The Game of Chess is not merely an idle amusement; several very valuable qualities of the mind, useful in the course of human life, are to be acquired and strengthened by it, so as to become habits ready on all occasions; for life is a kind of Chess, in which we have often points to gain, and competitors or adversaries to contend with, and in which there is a vast variety of good and ill events, that are, in some degree, the effect of prudence, or the want of it. By playing at Chess then, we may learn: 1st, Foresight, which looks a little into futurity, and considers the consequences that may attend an action … 2nd, Circumspection, which surveys the whole Chess-board, or scene of action: — the relation of the several Pieces, and their situations; … 3rd, Caution, not to make our moves too hastily…

Benjamin Franklin, “The Morals of Chess” (article) (1750).


Just Ask: How Are Your Doing?

I recently saw a news story on TV about people who had survived jumping off the Golden Gate Bridge. The story included the accounts of two men who had both decided to take their own lives relatively early in life. One man, now in his mid thirties, jumped when he was only in his late teens.

Out of the estimated 1,700 people who have jumped off the bridge, only about 30 have survived. The experience for both men was nearly identical in terms of how they felt and what they realized, just moments after their hands left the rail—instant regret and the realization that they had made a fatal mistake.

One of the men, Kevin Hines, was only a teenager when he jumped in September 2000. He explained how, as he walked out on the bridge walkway, he had hoped someone passing would ask him if he was “okay,” because he had made up his mind that that would be his indicator—the only “sign” he needed—to change his mind and not jump. When one woman finally did stop him, sadly, she did not pick up on the despair in his eyes, and only asked him to take a picture. He obliged, handed back her camera, then leapt over the rail. In his own words, Hines explained, “I said to myself, ‘What have I done, I don’t want to die, God please save me.’ The moment I hit freefall was an instant regret – I recognized that I made the greatest mistake in my life and I thought it was too late.”

When I heard this my heart sank. How likely is it that so very many others of those who did not survive had these same exact thoughts? It is the picture of tragedy nearly too painful; too dreadful to consider.

This past April, construction began on a suicide prevention net on the Golden Gate Bridge. While this is a laudable project, the real solution to this kind of problem lies elsewhere. In some cases it’s addressing the needs of the mentally ill, but in many others—probably the majority—the solution can only be found within each of us. It has to do with how we see each other and whether we allow ourselves to be vulnerable—to lower our guard enough to truly empathize with others, and take the time to do so.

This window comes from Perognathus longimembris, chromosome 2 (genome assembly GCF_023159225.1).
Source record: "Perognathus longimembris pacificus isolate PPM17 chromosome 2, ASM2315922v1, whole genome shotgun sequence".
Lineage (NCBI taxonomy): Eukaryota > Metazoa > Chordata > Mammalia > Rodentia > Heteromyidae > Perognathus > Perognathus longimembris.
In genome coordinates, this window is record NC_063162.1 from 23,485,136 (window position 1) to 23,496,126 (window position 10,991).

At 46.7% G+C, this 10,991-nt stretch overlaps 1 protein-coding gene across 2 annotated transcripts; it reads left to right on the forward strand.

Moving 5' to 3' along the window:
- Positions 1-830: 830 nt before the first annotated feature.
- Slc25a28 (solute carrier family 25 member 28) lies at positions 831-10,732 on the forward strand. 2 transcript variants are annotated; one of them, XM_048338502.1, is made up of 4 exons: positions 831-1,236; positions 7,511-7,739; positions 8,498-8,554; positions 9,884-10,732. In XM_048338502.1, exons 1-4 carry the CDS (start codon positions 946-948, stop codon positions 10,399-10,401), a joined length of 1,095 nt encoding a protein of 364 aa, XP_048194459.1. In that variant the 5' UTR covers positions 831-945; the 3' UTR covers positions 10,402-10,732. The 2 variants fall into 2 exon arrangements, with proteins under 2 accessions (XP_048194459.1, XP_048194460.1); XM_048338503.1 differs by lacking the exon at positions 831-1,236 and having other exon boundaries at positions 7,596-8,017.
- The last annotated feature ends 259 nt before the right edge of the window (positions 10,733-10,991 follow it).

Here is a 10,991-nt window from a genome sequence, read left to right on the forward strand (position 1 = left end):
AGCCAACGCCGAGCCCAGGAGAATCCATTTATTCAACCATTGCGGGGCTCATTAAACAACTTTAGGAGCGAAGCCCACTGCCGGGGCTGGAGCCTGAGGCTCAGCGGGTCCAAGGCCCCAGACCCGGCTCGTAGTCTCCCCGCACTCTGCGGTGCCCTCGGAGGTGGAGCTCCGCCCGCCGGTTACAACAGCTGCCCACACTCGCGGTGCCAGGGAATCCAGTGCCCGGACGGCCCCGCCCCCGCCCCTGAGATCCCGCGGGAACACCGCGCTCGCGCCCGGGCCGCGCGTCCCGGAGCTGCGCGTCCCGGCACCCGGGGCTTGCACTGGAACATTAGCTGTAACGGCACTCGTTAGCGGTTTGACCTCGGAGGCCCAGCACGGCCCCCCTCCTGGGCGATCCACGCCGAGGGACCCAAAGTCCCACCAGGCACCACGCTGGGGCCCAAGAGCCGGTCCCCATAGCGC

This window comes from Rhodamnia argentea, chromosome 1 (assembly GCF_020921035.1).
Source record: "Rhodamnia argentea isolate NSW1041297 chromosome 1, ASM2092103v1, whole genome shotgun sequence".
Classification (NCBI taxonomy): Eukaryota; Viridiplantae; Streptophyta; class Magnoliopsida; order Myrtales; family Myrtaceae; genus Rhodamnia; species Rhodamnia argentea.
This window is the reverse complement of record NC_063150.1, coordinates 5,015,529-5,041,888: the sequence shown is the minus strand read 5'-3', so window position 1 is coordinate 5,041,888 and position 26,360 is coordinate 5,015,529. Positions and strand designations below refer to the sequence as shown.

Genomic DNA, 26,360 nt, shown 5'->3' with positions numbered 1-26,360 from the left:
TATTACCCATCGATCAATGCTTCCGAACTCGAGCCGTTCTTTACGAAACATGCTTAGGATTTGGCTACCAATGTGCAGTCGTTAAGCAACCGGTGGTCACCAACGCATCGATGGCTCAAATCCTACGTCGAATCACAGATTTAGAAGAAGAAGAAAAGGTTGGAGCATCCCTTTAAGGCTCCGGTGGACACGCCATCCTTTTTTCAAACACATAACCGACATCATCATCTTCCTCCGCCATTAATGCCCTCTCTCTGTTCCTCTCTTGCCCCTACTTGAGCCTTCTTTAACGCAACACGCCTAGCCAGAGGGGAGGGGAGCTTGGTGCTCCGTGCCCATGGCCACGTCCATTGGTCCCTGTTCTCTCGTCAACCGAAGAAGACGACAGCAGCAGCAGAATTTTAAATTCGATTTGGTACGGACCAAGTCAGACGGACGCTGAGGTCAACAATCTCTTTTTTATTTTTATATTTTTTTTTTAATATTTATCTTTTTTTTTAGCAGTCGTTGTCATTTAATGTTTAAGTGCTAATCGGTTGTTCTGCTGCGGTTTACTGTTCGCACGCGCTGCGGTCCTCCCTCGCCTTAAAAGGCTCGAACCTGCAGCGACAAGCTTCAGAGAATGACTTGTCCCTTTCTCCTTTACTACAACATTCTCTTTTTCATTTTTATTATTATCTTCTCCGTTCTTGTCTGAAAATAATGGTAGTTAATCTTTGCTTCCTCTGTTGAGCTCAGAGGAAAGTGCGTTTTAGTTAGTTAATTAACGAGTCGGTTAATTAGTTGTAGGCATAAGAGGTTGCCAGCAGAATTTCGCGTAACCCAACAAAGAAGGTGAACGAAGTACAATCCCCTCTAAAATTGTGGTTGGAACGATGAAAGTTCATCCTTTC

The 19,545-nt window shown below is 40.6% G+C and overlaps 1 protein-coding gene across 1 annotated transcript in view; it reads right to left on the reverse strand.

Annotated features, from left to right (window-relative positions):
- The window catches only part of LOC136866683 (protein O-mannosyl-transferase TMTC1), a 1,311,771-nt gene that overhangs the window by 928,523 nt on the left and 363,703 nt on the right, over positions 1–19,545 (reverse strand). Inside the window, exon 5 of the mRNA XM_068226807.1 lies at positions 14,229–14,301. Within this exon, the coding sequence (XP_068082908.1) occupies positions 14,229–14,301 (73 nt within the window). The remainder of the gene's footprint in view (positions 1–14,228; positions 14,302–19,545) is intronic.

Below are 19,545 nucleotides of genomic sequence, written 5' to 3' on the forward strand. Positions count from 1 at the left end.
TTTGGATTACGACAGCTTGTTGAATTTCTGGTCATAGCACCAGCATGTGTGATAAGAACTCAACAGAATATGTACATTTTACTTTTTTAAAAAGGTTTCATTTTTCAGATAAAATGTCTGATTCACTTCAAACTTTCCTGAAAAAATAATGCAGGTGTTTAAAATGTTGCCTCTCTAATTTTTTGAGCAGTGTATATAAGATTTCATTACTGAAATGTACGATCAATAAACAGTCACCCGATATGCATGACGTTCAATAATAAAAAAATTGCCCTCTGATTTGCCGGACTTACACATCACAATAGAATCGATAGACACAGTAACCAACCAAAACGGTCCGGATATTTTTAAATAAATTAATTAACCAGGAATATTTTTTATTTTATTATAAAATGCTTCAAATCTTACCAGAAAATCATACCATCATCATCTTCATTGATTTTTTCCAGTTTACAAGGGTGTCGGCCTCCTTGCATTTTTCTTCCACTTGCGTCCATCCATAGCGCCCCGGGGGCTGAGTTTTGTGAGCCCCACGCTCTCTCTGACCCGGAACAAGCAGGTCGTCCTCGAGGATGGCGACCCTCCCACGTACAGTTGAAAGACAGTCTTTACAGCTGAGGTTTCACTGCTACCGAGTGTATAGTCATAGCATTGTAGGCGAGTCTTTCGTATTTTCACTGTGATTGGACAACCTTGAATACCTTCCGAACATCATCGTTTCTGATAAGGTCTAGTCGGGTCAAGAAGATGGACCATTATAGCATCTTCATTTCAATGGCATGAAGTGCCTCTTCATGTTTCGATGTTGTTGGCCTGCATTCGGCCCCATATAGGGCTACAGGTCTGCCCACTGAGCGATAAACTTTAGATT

In my religious tradition, we believe that evil exists and that the “head” of evil is sometimes called the “Great Deceiver” or “The Father of Lies.” One of his greatest, most common lies is to have people believe they are “worthless” beings; people without value or purpose. Both of the men in that TV special had been deceived, as they instantly realized the moment they jumped. They, like everyone—like you and like me—are special, unique creations of a loving God who wants each of us to live full, meaningful lives of joy and love.  

So, the next time you’re off on vacation and you stop and ask someone to take your picture, be sure to look in their eyes for at least a moment and connect. They may just be waiting for you to ask them an important, life-altering question like, “How are you doing?”    

A Special Kind of Stupid

In recent news it was reported that BART is losing somewhere between $15 million and $25 million per year due to riders who intentionally evade paying fares—“cheaters.” In one report on KTVU, reporter Amber Lee interviewed one of the cheaters—a young female college student—who admitted, on camera, that she rode BART regularly (daily) without paying. With a sheepish grin she remarked, “No, I don’t feel bad about it because, for one, I need to get where I need to go.” She further excused her theft habit by explaining that she didn’t have enough money for the fare because she didn’t have a job.

Later in the KTVU report, BART Director Bevan Dufty said with a smile (that was oddly similar to the college student’s) that “fixes” for the problem could take a “little while” because “BART is not as fast moving as our trains are…”   

Let’s put this admission into the proper perspective for a moment. While the bulk of BART operations are funded by riders’ fares, about 25% of operations rely upon taxpayer dollars. Add to this the billions in additional taxpayer funding for expansion and improvement projects and it’s clear, whether you ride BART or not, we are paying a lot for this transit system. This past November alone, Bay Area residents agreed to an additional $3.5 billion dollars in sales taxes to fund improvements to the system.

Now for a little more perspective, let’s think about how long BART has been in operation. I believe this coming September will mark its 45th year. Even assuming that those “cheater losses” were considerably less in previous years, the executives at BART just told us that due to their incompetence, at a minimum, hundreds of millions of taxpayer dollars have essentially been “flushed.”

Is it just me, or does this strike you as just plain stupid? Apparently these losses don’t impact Mr.Dufty’s take-home pay, nor does it affect the compensation of BART management. But it ought to. If BART was operated without the “welfare” benefit of taxpayer dollars (like a business) this kind of operational “oversight” would have been handled in year one.

The sad fact is, when it comes to so many taxpayer-supported agencies, programs, and services like BART, proper accountability and fiscal responsibility are generally after-thoughts at best. And as stupid as all this might seem, there is apparently a special kind of stupid in California these days—it’s those who continue voting “yes” for tax increases that continue to prop up incompetent, misguided services like BART.